Businesses Force Biden to Develop China Trade Policy


WASHINGTON — More than seven months since the Biden administration, American businesses are increasingly disappointed with the White House’s approach to China, the confrontational policies imposed during the Trump era are still in place, and President Biden has little to say about the world’s economic engagement. It says it provides clarity. second largest economy.

The relationship between the two economic superpowers is deeply fragmented. American import duties are still applied to approximately $360 billion worth of Chinese goods, and the exemptions that protect more than 2,000 products from these tariffs are almost all gone. A series of export controls and bans are still in place, putting US tech giants like Qualcomm, Intel and Google in a difficult position on how to approach the Chinese market and offering little hope that the divergence of the world’s two largest economies will be reversed any time. soon.

To the dismay of some American business leaders, Mr. Biden has reinforced some of the punitive actions of the Trump administration. Biden administration in July Expanded the list of Chinese officials They are under US sanctions for their role in undermining Hong Kong’s democratic institutions. president in June issued an executive order Adding more Chinese companies to the ban on American investments in Chinese firms with links to the country’s military or selling surveillance technology used to suppress dissident or religious minorities.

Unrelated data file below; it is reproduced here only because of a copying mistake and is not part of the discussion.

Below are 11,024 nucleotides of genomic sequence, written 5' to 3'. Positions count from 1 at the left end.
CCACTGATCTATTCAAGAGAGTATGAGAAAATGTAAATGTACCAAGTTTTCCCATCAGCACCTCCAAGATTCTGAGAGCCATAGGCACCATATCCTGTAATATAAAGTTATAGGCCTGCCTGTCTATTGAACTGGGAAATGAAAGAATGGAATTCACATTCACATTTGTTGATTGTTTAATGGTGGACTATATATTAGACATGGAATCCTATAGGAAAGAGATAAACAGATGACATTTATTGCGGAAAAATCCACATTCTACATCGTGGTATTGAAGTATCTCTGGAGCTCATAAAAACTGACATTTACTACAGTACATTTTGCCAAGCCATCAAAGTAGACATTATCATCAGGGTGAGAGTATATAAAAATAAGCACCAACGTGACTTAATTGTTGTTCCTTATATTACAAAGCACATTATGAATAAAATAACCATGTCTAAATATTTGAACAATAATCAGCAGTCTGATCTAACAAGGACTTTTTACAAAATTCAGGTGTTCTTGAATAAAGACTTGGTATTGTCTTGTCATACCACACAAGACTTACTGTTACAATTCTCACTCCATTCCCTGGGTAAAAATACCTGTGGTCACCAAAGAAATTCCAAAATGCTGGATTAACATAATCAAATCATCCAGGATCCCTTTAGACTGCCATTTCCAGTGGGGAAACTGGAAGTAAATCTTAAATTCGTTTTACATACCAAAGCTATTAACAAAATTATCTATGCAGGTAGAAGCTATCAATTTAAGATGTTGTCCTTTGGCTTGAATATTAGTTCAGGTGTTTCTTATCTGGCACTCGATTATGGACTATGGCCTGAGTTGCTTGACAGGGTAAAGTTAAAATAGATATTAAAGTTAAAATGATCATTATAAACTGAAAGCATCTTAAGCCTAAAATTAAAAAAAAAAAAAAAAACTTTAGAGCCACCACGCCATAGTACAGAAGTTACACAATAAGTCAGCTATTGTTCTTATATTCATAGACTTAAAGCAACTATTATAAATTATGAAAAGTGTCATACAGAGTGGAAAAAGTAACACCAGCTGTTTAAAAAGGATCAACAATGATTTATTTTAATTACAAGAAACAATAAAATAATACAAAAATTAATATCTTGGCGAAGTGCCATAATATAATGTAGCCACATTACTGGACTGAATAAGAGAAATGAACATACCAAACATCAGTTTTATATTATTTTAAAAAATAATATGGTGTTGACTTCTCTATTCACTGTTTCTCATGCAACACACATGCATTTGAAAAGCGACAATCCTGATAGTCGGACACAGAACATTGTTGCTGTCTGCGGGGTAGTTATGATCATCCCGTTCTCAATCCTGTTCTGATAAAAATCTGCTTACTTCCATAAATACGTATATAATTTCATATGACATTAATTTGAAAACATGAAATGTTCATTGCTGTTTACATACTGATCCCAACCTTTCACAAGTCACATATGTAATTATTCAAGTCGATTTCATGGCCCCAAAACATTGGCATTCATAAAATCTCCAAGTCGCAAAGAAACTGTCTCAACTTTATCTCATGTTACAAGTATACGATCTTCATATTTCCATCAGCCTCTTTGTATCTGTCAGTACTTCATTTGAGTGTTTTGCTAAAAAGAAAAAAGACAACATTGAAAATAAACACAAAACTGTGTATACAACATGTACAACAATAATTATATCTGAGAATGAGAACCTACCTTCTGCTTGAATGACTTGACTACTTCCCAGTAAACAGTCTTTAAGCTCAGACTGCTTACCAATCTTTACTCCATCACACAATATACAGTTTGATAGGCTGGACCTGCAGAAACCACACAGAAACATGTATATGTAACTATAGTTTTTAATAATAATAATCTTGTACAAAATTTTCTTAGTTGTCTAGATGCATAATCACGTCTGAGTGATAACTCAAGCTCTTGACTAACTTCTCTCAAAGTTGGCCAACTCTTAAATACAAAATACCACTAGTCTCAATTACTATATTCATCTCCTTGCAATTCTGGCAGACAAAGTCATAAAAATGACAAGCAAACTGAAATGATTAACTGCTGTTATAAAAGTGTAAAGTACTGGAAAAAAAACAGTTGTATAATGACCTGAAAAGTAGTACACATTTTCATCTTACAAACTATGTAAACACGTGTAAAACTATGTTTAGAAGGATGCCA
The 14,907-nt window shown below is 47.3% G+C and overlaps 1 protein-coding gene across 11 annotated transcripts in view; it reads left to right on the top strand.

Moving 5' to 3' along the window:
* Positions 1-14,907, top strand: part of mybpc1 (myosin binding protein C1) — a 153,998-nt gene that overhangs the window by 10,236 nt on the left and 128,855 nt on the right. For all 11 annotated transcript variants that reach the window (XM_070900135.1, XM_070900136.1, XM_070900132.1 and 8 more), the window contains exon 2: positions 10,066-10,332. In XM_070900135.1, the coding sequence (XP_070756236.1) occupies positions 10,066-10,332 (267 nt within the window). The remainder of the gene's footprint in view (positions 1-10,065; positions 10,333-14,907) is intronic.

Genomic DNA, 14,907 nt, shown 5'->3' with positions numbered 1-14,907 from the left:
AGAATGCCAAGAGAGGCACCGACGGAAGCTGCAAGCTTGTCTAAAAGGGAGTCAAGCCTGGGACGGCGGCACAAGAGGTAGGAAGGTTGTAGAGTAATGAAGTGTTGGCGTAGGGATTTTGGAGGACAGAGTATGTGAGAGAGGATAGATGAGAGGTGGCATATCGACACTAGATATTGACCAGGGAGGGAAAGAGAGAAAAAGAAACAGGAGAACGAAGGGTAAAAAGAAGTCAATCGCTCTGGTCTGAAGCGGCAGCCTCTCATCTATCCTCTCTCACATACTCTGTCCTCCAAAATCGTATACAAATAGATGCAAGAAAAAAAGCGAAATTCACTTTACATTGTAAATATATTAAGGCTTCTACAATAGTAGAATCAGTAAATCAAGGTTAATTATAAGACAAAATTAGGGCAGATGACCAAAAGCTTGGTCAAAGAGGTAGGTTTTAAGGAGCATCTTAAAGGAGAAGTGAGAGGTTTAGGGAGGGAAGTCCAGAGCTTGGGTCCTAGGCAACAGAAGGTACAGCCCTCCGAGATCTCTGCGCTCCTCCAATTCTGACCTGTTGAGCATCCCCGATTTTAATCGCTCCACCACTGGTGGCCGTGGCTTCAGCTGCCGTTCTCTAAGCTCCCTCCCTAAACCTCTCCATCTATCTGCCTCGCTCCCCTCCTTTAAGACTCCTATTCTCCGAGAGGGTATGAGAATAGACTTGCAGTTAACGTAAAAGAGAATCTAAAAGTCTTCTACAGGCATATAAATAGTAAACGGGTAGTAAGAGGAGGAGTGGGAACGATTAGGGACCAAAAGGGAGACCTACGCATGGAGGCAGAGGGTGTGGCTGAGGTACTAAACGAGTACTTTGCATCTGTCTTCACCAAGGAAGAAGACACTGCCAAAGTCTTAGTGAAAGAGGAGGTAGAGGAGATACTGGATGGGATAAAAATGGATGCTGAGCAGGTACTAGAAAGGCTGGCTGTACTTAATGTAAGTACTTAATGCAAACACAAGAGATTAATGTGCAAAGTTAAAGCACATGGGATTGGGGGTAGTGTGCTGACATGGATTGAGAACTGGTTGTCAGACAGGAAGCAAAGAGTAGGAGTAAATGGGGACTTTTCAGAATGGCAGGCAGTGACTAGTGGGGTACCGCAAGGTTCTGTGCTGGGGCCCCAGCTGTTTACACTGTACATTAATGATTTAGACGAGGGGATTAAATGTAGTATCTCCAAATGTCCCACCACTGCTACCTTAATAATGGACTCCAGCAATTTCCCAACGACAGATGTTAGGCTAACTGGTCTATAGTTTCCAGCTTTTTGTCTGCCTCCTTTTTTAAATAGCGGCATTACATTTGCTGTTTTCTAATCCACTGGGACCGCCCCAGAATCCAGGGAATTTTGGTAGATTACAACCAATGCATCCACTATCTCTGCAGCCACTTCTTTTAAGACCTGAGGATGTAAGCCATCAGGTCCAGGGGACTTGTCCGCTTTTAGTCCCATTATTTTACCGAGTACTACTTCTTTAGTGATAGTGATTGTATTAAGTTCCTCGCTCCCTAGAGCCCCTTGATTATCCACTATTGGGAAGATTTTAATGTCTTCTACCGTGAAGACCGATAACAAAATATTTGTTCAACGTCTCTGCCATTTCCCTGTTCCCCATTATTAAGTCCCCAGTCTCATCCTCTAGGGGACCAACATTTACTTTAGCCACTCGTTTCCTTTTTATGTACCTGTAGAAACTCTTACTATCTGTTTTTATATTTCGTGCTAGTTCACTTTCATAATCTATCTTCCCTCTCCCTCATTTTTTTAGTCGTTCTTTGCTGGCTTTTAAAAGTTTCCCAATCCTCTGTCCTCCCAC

Still, Mr. Biden and his senior advisers have yet to reveal how they view economic relations with Beijing, saying they will reveal the administration’s approach once a comprehensive review of China’s trade policy is complete. But the review dragged on for months with no public timeline for its conclusion.

As a result, businesses are lobbying heavily for tariff removal, which will make it easier for them to rely on factories in China rather than investing in the US or elsewhere. And they want assurance that they can do business with a financially important market.

“The lack of concrete Chinese economic policy has been disappointing to the business community,” said Charles Freeman, Senior Vice President for Asia at the US Chamber of Commerce. “It’s not like this crowd came without any experience or prejudice about China.”

The future of the US trade relationship with China is one of the biggest global economic questions facing Mr. Biden and his advisers. China has thrown huge resources behind its economic ambitions and plans to dominate cutting-edge industries like artificial intelligence and robotics by providing government subsidies to Chinese firms and using other tactics, including espionage. While the Trump administration signed an initial trade deal with China that included purchase commitments for agriculture and other commodities, the deal failed to address a number of key concerns, including China’s state-owned businesses and industrial subsidies.

During his White House nomination, Mr. Biden attacked President Donald J. Trump on the trade war and promised to deploy allies to counter China on trade practices. Mr. Biden since he took office settled a longstanding trade dispute He met with the European Union and convinced the European authorities. adopting a more assertive trade policy towards China this year. And he laid out his infrastructure plan as a way to counter Beijing, saying it would “put it in a position to win global competition with China in the coming years.”